N. Principi - One of the best experts on this subject based on the ideXlab platform.

  • Impact of nasopharyngeal Microbiota on the development of respiratory tract diseases
    European Journal of Clinical Microbiology & Infectious Diseases, 2018
    Co-Authors: S. Esposito, N. Principi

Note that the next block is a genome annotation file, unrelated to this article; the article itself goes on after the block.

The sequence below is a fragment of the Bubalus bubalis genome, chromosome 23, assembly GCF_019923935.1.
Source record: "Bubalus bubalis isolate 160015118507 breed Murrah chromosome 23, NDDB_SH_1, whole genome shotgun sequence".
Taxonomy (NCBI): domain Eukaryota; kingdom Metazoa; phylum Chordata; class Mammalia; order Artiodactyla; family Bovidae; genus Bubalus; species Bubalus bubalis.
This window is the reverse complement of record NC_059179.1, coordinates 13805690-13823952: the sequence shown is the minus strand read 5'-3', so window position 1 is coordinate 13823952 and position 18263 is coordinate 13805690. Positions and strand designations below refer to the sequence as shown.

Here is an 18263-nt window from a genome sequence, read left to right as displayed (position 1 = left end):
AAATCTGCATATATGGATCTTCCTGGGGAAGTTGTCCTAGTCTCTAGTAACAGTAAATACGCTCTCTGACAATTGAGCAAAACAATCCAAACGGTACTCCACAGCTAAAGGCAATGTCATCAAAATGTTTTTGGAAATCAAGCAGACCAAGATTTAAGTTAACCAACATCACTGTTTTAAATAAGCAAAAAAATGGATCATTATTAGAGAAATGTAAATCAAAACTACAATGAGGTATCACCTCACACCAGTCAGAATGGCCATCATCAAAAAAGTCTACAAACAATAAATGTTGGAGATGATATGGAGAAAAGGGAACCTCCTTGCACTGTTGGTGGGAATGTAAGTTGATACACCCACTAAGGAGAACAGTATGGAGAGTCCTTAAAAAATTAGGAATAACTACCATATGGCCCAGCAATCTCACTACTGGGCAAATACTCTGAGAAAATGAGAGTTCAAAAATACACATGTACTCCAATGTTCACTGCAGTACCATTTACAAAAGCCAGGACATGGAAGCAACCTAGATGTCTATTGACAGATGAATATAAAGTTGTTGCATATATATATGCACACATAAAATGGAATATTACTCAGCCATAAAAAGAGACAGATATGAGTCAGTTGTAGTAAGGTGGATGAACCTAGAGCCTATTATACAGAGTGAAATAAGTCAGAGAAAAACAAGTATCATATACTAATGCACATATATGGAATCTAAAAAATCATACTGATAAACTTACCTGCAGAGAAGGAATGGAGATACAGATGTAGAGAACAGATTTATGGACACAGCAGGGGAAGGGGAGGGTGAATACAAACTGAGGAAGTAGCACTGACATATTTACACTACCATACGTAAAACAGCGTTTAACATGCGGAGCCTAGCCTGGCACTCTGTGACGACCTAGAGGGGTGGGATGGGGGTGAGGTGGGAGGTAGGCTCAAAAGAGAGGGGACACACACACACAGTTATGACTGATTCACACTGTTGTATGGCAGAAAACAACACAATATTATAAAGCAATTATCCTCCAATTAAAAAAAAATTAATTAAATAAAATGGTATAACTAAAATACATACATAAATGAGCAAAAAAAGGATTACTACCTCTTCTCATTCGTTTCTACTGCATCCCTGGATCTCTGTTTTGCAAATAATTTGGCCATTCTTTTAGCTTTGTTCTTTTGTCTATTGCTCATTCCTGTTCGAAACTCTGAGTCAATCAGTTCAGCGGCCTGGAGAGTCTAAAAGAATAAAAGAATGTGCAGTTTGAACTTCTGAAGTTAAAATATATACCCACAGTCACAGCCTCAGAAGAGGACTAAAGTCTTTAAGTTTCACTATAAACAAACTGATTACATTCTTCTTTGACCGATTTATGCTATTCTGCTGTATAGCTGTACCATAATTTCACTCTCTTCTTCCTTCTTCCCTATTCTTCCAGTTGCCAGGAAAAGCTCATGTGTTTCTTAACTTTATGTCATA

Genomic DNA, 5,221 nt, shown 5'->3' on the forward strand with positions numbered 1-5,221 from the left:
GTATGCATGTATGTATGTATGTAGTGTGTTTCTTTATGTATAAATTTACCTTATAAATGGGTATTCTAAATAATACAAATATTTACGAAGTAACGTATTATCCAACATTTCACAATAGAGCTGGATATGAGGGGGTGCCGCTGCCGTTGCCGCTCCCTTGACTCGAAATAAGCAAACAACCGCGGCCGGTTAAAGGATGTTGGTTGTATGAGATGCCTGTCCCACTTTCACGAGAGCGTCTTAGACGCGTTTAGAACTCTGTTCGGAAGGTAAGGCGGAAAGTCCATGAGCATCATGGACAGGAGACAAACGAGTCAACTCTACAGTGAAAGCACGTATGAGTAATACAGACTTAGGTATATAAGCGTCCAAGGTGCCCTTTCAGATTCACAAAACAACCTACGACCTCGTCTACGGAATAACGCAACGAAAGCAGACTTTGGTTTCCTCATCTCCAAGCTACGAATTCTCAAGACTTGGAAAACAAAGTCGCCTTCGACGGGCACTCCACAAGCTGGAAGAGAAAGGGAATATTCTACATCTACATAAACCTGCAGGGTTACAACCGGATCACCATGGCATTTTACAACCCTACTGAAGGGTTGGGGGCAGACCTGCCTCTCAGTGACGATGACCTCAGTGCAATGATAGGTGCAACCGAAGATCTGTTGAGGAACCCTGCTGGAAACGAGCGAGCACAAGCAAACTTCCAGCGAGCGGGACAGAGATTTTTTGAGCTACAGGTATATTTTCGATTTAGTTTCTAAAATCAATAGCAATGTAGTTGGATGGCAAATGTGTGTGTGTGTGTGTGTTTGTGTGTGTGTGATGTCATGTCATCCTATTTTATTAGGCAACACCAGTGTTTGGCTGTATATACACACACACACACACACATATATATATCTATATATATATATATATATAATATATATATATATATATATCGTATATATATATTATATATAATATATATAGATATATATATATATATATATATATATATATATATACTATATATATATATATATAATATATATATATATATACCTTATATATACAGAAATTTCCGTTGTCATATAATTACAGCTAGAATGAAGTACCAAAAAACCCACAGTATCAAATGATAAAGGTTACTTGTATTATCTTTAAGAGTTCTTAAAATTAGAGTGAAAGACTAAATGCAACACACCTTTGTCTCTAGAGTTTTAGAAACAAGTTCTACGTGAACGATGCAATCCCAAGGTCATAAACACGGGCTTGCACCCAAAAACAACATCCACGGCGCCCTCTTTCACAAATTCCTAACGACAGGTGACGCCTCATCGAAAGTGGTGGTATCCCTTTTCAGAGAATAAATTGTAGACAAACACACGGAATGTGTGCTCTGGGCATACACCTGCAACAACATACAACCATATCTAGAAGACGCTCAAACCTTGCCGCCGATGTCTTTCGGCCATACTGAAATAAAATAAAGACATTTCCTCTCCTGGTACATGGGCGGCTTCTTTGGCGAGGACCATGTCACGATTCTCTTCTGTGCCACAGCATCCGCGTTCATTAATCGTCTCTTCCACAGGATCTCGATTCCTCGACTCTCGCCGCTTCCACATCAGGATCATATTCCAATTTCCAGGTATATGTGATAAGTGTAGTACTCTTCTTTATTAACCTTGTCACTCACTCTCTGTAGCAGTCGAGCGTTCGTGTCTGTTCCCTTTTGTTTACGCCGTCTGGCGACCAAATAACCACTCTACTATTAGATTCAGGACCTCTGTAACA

Knowledge of whether and how respiratory Microbiota composition can prime the immune system and provide colonisation resistance, limiting consecutive pathobiont overgrowth and infections, is essential to improving the prevention and therapy of respiratory disorders. Modulation of dysbiotic ecosystems or reconstitution of missing microbes might be a possible measure to reduce respiratory diseases. The aim of this review is to analyse the role of nasopharyngeal Microbiota in the development of respiratory tract disease in paediatric-age subjects. PubMed was used to search for all studies published over the last 15 years using the following key words: “Microbiota” or “microbioma” and “nasopharyngeal” or “respiratory” or “nasal” and “children” or “paediatric” or “infant”. Analysis of the literature showed that respiratory Microbiota can regulate health and disease development in the respiratory tract. Like the gut Microbiota, the respiratory Microbiota is established at birth, and early respiratory Microbiota composition determines bacterial succession patterns and respiratory health in children. Protective and dangerous bacteria have been identified, and this can be considered the base for developing new approaches to diseases that respond poorly to traditional interventions. Reconstitution of missing microbes can be achieved by the administration of pre- and probiotics. Modulation of respiratory Microbiota by favouring colonisation of the upper respiratory tract by beneficial commensals can interfere with the proliferation and activity of resident pathobionts and is a possible new measure to reduce the risk of disease. However, further studies are needed because a deeper understanding of these and related issues can be transferred to clinical practice.